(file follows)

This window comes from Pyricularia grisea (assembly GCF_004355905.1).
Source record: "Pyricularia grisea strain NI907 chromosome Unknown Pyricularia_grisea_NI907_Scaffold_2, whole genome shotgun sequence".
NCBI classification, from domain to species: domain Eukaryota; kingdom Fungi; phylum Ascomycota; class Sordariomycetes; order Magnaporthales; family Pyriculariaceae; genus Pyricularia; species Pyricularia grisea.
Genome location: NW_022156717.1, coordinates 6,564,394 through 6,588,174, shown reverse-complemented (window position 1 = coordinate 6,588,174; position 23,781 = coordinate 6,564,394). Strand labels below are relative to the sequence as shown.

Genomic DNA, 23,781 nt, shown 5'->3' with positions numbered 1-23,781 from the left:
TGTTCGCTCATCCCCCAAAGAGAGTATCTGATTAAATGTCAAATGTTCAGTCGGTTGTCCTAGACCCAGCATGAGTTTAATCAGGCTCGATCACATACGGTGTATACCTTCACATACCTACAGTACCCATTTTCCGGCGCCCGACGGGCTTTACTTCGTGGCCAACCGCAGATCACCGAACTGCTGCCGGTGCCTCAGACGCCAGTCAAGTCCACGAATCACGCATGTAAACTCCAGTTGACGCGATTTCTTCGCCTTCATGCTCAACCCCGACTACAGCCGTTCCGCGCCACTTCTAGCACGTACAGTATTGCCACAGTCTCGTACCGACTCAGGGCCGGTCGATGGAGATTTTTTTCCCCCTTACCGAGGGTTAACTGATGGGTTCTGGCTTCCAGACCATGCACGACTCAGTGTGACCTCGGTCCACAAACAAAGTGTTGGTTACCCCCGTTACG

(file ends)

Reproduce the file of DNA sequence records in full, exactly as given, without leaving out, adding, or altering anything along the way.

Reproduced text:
This window comes from Pyricularia grisea (assembly GCF_004355905.1).
Source record: "Pyricularia grisea strain NI907 chromosome Unknown Pyricularia_grisea_NI907_Scaffold_2, whole genome shotgun sequence".
NCBI classification, from domain to species: domain Eukaryota; kingdom Fungi; phylum Ascomycota; class Sordariomycetes; order Magnaporthales; family Pyriculariaceae; genus Pyricularia; species Pyricularia grisea.
Genome location: NW_022156717.1, coordinates 6,564,394 through 6,588,174, shown reverse-complemented (window position 1 = coordinate 6,588,174; position 23,781 = coordinate 6,564,394). Strand labels below are relative to the sequence as shown.

Genomic DNA, 23,781 nt, shown 5'->3' with positions numbered 1-23,781 from the left:
TGTTCGCTCATCCCCCAAAGAGAGTATCTGATTAAATGTCAAATGTTCAGTCGGTTGTCCTAGACCCAGCATGAGTTTAATCAGGCTCGATCACATACGGTGTATACCTTCACATACCTACAGTACCCATTTTCCGGCGCCCGACGGGCTTTACTTCGTGGCCAACCGCAGATCACCGAACTGCTGCCGGTGCCTCAGACGCCAGTCAAGTCCACGAATCACGCATGTAAACTCCAGTTGACGCGATTTCTTCGCCTTCATGCTCAACCCCGACTACAGCCGTTCCGCGCCACTTCTAGCACGTACAGTATTGCCACAGTCTCGTACCGACTCAGGGCCGGTCGATGGAGATTTTTTTCCCCCTTACCGAGGGTTAACTGATGGGTTCTGGCTTCCAGACCATGCACGACTCAGTGTGACCTCGGTCCACAAACAAAGTGTTGGTTACCCCCGTTACG